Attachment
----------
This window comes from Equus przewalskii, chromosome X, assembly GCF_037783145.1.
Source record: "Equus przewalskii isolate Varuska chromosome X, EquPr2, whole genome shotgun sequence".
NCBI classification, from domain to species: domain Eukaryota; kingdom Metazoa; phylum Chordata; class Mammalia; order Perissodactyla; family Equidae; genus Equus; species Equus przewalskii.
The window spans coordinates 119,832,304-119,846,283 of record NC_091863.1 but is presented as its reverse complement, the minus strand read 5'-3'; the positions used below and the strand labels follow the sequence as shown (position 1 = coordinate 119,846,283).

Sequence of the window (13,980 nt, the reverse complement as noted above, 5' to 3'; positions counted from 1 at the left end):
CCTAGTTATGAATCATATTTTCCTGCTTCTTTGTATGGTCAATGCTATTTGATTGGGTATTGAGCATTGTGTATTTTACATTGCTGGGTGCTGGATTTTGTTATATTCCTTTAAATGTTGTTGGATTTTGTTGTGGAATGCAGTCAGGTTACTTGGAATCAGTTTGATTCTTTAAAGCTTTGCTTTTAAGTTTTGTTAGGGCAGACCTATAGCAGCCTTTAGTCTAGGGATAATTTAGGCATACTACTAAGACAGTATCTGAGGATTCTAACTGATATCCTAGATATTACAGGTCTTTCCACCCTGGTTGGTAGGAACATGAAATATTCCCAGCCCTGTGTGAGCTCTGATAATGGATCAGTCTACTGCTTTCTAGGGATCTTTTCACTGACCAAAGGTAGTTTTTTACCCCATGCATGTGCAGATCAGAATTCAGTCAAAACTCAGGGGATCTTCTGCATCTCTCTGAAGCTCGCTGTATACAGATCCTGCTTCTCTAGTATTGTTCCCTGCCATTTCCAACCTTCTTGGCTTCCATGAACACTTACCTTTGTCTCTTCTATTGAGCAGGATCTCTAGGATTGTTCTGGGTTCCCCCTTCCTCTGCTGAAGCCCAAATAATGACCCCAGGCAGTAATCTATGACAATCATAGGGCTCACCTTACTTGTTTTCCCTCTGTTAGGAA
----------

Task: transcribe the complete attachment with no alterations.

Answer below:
This window comes from Equus przewalskii, chromosome X, assembly GCF_037783145.1.
Source record: "Equus przewalskii isolate Varuska chromosome X, EquPr2, whole genome shotgun sequence".
NCBI classification, from domain to species: domain Eukaryota; kingdom Metazoa; phylum Chordata; class Mammalia; order Perissodactyla; family Equidae; genus Equus; species Equus przewalskii.
The window spans coordinates 119,832,304-119,846,283 of record NC_091863.1 but is presented as its reverse complement, the minus strand read 5'-3'; the positions used below and the strand labels follow the sequence as shown (position 1 = coordinate 119,846,283).

Sequence of the window (13,980 nt, the reverse complement as noted above, 5' to 3'; positions counted from 1 at the left end):
CCTAGTTATGAATCATATTTTCCTGCTTCTTTGTATGGTCAATGCTATTTGATTGGGTATTGAGCATTGTGTATTTTACATTGCTGGGTGCTGGATTTTGTTATATTCCTTTAAATGTTGTTGGATTTTGTTGTGGAATGCAGTCAGGTTACTTGGAATCAGTTTGATTCTTTAAAGCTTTGCTTTTAAGTTTTGTTAGGGCAGACCTATAGCAGCCTTTAGTCTAGGGATAATTTAGGCATACTACTAAGACAGTATCTGAGGATTCTAACTGATATCCTAGATATTACAGGTCTTTCCACCCTGGTTGGTAGGAACATGAAATATTCCCAGCCCTGTGTGAGCTCTGATAATGGATCAGTCTACTGCTTTCTAGGGATCTTTTCACTGACCAAAGGTAGTTTTTTACCCCATGCATGTGCAGATCAGAATTCAGTCAAAACTCAGGGGATCTTCTGCATCTCTCTGAAGCTCGCTGTATACAGATCCTGCTTCTCTAGTATTGTTCCCTGCCATTTCCAACCTTCTTGGCTTCCATGAACACTTACCTTTGTCTCTTCTATTGAGCAGGATCTCTAGGATTGTTCTGGGTTCCCCCTTCCTCTGCTGAAGCCCAAATAATGACCCCAGGCAGTAATCTATGACAATCATAGGGCTCACCTTACTTGTTTTCCCTCTGTTAGGAA